Great! If you feel like you can honestly check the required checkbox at the beginning, then you are welcome to take part and your responses are valued.

Yes, I confirm that I don’t really fit into just one of the two boxes of “always, solely and completely a woman/girl” or “always, solely and completely a man/boy”.

A lot of you describe experiences of not identifying with your bodies, feeling like you don’t have any internal experience of gender and feeling negative emotions when people treat you like a woman, etc. These are stories that are very common in this survey, and this is a place for you to voice them if you would like to.

However, please note that if any of the following are included in your response I will probably delete it:

  • Anything insulting or abusive. (I don’t need to deal with that, and neither does anyone who downloads the spreadsheets.)
  • Statements that human sex is dimorphic, or that sex is immutable. (Peer-reviewed scientific studies dispute both of these “facts”, and neither is relevant to the survey.)
  • Statements that trans women are men or that trans men are women. (Strangely, the latter doesn’t get mentioned as much.)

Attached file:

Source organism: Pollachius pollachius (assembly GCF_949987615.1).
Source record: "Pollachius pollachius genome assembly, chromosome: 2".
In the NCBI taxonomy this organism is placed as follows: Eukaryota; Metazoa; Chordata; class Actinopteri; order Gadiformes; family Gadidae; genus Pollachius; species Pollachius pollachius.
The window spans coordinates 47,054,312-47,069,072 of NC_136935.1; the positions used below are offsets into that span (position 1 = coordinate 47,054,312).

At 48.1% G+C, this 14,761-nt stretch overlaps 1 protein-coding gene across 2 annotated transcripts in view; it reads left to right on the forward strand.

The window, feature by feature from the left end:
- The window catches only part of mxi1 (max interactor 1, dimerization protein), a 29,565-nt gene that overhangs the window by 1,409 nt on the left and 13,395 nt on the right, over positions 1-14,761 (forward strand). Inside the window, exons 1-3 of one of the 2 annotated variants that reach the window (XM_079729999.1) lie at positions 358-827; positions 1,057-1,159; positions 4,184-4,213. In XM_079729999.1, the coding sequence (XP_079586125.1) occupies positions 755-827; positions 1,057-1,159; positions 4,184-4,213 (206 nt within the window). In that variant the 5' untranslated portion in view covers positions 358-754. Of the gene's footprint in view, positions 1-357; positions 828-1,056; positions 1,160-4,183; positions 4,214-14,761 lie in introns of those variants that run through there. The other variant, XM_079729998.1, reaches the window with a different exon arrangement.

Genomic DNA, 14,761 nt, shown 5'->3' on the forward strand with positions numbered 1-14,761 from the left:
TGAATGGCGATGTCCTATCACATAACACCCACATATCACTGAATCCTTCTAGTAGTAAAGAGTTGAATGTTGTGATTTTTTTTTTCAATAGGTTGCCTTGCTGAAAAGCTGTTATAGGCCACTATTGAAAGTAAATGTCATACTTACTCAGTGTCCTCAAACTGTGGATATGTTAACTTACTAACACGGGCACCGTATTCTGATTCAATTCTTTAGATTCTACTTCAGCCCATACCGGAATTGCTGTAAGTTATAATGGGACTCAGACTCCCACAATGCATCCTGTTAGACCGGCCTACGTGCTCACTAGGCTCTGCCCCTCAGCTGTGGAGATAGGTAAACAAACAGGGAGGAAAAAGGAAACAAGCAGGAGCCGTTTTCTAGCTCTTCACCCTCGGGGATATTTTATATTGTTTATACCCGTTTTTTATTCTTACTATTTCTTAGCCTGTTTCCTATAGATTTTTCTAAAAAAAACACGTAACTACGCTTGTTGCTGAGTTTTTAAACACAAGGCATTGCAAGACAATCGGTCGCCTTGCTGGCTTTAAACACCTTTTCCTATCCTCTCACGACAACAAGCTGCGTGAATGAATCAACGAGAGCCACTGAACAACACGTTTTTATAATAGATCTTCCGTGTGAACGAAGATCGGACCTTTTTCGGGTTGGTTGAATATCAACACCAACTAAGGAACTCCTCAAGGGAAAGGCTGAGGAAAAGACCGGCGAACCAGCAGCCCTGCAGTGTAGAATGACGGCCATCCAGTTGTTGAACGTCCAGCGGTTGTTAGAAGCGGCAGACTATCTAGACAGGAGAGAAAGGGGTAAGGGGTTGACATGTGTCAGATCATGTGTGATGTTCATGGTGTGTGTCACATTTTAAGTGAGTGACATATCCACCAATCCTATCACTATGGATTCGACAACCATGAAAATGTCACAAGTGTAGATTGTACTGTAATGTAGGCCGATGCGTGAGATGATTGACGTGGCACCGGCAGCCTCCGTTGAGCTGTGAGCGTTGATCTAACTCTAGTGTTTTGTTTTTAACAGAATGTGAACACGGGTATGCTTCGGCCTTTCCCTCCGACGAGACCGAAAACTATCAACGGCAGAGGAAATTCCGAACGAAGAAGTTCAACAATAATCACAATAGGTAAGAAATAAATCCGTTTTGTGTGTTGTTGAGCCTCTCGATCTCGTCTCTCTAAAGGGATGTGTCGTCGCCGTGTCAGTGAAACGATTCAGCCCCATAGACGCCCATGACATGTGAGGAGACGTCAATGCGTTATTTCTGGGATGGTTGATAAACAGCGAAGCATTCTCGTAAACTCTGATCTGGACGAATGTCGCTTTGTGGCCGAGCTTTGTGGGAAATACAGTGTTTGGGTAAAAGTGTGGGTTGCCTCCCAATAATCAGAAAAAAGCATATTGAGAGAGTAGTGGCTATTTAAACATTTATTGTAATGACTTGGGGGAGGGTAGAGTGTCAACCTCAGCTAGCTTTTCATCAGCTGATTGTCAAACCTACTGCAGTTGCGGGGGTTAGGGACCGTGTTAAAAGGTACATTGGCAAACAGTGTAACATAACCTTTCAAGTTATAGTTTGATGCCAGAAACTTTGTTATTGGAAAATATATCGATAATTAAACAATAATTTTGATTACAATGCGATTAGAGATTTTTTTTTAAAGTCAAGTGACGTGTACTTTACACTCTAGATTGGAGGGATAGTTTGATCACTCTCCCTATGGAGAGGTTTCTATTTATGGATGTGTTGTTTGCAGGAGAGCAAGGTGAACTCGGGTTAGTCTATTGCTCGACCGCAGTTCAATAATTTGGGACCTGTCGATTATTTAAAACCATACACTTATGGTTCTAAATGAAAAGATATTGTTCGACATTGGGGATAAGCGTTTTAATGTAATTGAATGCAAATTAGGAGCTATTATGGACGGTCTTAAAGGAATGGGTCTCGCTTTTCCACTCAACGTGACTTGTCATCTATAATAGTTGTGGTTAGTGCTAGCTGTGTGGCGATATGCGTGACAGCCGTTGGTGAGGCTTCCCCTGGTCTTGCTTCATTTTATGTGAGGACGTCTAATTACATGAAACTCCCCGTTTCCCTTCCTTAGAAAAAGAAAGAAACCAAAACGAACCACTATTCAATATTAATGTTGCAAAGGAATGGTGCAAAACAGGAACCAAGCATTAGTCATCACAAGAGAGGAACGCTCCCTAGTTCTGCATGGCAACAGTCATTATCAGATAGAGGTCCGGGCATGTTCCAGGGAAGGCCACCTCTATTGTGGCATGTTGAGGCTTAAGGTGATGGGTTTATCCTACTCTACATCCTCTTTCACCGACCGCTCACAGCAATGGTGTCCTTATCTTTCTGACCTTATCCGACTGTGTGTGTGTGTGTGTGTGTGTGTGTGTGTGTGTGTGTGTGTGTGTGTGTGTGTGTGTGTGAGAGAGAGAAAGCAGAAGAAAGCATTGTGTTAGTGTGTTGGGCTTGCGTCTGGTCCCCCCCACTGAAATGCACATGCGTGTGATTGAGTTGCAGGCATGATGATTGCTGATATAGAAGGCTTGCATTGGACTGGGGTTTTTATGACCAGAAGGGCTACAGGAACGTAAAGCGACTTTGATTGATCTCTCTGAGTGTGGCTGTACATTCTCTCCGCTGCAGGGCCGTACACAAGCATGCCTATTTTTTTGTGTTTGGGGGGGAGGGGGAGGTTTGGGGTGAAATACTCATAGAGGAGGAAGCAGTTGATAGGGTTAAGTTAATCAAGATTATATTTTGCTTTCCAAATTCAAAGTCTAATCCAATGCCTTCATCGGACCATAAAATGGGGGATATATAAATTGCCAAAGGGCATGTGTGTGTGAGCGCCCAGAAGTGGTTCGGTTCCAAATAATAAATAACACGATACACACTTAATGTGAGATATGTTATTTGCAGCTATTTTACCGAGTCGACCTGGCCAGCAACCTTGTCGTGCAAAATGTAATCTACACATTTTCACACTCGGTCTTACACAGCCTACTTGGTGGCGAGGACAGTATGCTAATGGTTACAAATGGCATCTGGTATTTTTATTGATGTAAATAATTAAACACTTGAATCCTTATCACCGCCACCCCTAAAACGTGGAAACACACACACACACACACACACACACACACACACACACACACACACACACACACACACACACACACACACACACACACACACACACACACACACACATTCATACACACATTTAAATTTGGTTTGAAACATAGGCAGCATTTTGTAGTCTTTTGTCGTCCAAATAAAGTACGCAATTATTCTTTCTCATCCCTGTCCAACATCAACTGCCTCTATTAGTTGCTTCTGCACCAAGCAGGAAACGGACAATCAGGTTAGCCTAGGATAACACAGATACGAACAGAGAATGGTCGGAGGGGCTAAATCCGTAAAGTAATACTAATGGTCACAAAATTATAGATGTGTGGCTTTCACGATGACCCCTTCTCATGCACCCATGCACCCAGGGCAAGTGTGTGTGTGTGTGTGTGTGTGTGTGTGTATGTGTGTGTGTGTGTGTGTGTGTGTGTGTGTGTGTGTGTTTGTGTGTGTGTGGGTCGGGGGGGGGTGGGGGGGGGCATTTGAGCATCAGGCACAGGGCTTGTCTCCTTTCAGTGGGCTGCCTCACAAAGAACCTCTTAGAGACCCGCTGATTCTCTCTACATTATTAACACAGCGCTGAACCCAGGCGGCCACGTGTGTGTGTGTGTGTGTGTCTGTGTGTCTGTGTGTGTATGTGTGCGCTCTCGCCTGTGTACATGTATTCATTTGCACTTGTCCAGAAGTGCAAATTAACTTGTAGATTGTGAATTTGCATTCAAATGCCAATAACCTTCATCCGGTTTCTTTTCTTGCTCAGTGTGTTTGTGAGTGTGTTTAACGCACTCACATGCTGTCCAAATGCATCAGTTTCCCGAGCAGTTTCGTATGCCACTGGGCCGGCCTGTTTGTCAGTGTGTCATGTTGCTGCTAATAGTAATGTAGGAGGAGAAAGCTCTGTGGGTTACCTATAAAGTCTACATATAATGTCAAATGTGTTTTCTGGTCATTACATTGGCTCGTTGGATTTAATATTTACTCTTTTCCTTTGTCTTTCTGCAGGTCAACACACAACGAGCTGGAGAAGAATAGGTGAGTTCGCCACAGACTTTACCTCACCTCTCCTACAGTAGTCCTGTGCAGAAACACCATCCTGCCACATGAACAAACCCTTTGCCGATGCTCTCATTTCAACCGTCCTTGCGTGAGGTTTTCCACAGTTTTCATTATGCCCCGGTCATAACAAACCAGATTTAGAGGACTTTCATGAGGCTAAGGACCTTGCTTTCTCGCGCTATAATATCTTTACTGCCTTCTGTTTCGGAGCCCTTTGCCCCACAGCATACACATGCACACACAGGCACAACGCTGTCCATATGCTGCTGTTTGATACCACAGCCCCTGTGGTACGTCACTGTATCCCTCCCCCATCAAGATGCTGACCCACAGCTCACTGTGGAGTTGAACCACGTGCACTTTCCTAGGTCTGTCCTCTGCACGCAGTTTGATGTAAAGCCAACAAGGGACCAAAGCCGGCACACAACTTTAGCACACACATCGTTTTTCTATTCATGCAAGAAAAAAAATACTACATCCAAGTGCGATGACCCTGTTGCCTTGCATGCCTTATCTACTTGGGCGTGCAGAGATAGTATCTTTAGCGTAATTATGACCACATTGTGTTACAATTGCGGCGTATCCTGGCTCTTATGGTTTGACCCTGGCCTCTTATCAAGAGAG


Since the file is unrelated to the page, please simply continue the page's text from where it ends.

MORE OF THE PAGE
• Generalised statements/assertions about people who are not you. This survey aims to collect information about your individual experiences of and feelings about yourself.

This list is not exhaustive.

If you stick to describing your own feelings and experiences and avoid making sweeping judgements or insulting me, your identities and titles and pronouns will be represented in survey results. This is because a lot of gender-critical and radical feminist women seem to experience gender in a way that isn’t fully described by the restrictive gender binary, and often in a way that is very similar to nonbinary people’s experiences. (Based on their submissions to this survey over several years, anyway.)

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Can you help me with [project]?

You mean, do free consultancy for you with my specialism in trans and nonbinary genders?


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Can you help me with [project] for money?

I’m afraid not! Sorry about that. You are welcome to download the spreadsheets and get someone else to play with the numbers, and then cite the Gender Census as the source of the statistics.

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The survey asks if I’m in the UK. Do I have to be in the UK to take part or be counted?

No, the survey is open to anyone anywhere. I ask whether you’re in the UK because I sometimes like to make an additional report with only data from UK participants, for UK-specific activism.